Quake II takes place in a science fiction environment. In the single-player game, the player assumes the role of a Marine named Bitterman taking part in "Operation Alien Overlord", a desperate attempt to prevent an alien invasion of Earth by launching a counterattack against the home planet of the hostile Strogg civilization. Most of the other soldiers are captured or killed as soon as they approach the planned landing zone. Bitterman survives only because another Marine's personal capsule collided with his upon launch, causing him to crash far short of the landing zone. It falls upon Bitterman to penetrate the Strogg capital city alone and assassinate the Strogg leader, the Makron.


Unlike its predecessor, Quake II's engine allows for colored lighting effects and skyboxes.

Originally, Quake II was supposed to be an entirely new game and IP; titles like 'Strogg,' 'Lock and Load,' and even just 'Load' were toyed with in the early days of development. But after numerous failed attempts, the team at id decided to stick with 'Quake II' and forego the gothic Lovecraftian theme from the original in favor of a more sci-fi aesthetic.

"It was a conscious decision [to change Quake II's direction] and controversial inside the company. We weren't happy with the [original] Quake story. [John] Romero was gone, so there was no one left to defend it. Kevin Cloud headed up Quake II and he wanted to make it story-driven." — Todd Hollenshead[4]

Artist and co-owner Adrian Carmack had said that Quake II is his favorite game in the series because "it was different and a cohesive project."[4]

Unlike Quake, where hardware accelerated graphics controllers were supported only with later patches, Quake II came with OpenGL support out of the box. Later downloads from id Software added support for AMD's 3DNow! instruction set for improved performance on their K6-2 processors, and Rendition released a native renderer for their V1000 graphics chip. The latest version is 3.21. This update includes numerous bug fixes and new levels designed for multiplayer deathmatch. Version 3.21, available as source code on id Software's FTP server, has no improved functionality over version 3.20 and is simply a slight modification to make compiling for Linux easier.

Quake II uses an improved client–server network model introduced in Quake. The game code of Quake II, which defines all the functionality for weapons, entities, and game mechanics, can be changed in any way because id Software published the source code of their own implementation that shipped with the game. Quake II uses the shared library functionality of the operating system to load the game library at run-time—this is how mod authors are able to alter the game and provide different gameplay mechanics, new weapons, and much more. The full source code to Quake II version 3.19 was released under the terms of the GNU GPL on December 22, 2001. Version 3.21 followed later. A LCC-friendly version was released on January 1, 2002 by a modder going by the name of Major Bitch.[5]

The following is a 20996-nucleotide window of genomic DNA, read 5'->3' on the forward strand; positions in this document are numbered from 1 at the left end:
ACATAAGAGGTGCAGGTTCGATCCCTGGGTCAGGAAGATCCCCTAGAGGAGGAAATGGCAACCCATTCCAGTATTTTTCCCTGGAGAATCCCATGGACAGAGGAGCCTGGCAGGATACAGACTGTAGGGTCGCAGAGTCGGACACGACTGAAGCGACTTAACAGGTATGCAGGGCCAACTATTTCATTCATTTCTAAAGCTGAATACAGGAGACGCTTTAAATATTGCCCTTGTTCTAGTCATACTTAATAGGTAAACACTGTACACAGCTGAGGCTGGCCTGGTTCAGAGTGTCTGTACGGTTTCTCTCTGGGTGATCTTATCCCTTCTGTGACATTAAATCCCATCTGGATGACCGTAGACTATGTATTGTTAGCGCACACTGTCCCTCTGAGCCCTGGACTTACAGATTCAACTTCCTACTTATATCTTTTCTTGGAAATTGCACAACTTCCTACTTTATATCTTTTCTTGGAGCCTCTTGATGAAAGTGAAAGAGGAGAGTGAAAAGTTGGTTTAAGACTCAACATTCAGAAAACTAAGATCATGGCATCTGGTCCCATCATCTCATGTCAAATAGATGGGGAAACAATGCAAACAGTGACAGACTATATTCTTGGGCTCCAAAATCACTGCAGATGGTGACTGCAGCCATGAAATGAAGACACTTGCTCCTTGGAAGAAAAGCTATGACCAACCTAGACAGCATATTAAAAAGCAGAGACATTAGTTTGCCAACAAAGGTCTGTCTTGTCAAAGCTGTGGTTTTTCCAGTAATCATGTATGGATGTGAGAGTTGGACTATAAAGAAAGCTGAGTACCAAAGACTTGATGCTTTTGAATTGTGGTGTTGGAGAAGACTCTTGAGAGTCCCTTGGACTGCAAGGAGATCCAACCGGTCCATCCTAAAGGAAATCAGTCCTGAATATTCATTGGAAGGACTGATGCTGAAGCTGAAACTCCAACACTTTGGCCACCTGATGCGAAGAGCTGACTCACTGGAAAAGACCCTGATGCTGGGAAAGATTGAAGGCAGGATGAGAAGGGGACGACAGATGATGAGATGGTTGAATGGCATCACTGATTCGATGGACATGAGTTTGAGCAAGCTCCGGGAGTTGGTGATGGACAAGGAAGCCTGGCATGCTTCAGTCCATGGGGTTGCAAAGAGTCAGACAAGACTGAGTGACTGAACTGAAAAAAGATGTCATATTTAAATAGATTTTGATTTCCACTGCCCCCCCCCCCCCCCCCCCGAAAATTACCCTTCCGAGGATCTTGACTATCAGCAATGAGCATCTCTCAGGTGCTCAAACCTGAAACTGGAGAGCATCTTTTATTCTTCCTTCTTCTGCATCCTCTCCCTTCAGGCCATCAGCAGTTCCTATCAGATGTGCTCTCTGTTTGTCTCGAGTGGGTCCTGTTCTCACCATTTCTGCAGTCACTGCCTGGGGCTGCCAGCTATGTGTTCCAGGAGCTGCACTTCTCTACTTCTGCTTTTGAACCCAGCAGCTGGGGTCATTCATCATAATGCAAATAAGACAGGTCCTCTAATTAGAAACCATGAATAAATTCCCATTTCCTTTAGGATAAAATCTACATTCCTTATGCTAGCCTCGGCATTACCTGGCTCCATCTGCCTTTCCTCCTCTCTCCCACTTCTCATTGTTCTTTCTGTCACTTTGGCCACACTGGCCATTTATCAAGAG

Since the release of the Quake II source code, several third-party update projects to the game engine have been created; the most prominent of these are projects focused on graphical enhancements to the game such as Quake2maX, EGL, Quake II Evolved, and KMQuake II. The source release also revealed numerous critical security flaws which can result in remote compromise of both the Quake II client and server. As id Software no longer maintains Quake II, most third-party engines include fixes for these bugs. The unofficial patch 3.24 that fixes bugs and adds only meager tweaks is recommended for Quake II purists, as it is not intended to add new features or be an engine mod in its own right.[6] The most popular server-side engine modification for multiplayer, R1Q2, is generally recommended as a replacement for the 3.20 release for both clients and servers. In July 2003, Vertigo Software released a port of Quake II for the Microsoft .NET platform, using Managed C++, called Quake II .NET.[7] It became a poster application for the language, showcasing the powerful interoperability between .NET and standard C++ code. It remains one of the top downloads on the Visual C++ website. In May 2004, Bytonic Software released a port of Quake II (called Jake2) written in Java using JOGL. In 2010 Google ported Jake2 to HTML5, running in Safari and Chrome.[8]

Quake II's game engine was a popular license, and formed the basis for several commercial and free games, such as CodeRED: Alien Arena, War§ow, SiN, Anachronox, Heretic II, Daikatana, Soldier of Fortune, Kingpin: Life of Crime, and UFO: Alien Invasion. Valve Corporation's 1998 video game Half-Life, which went on to sell over eight million copies, was originally going to use the Quake II engine during early development stages. However, the final version runs on a heavily modified version of the Quake engine, GoldSrc, with a small amount of the Quake II code.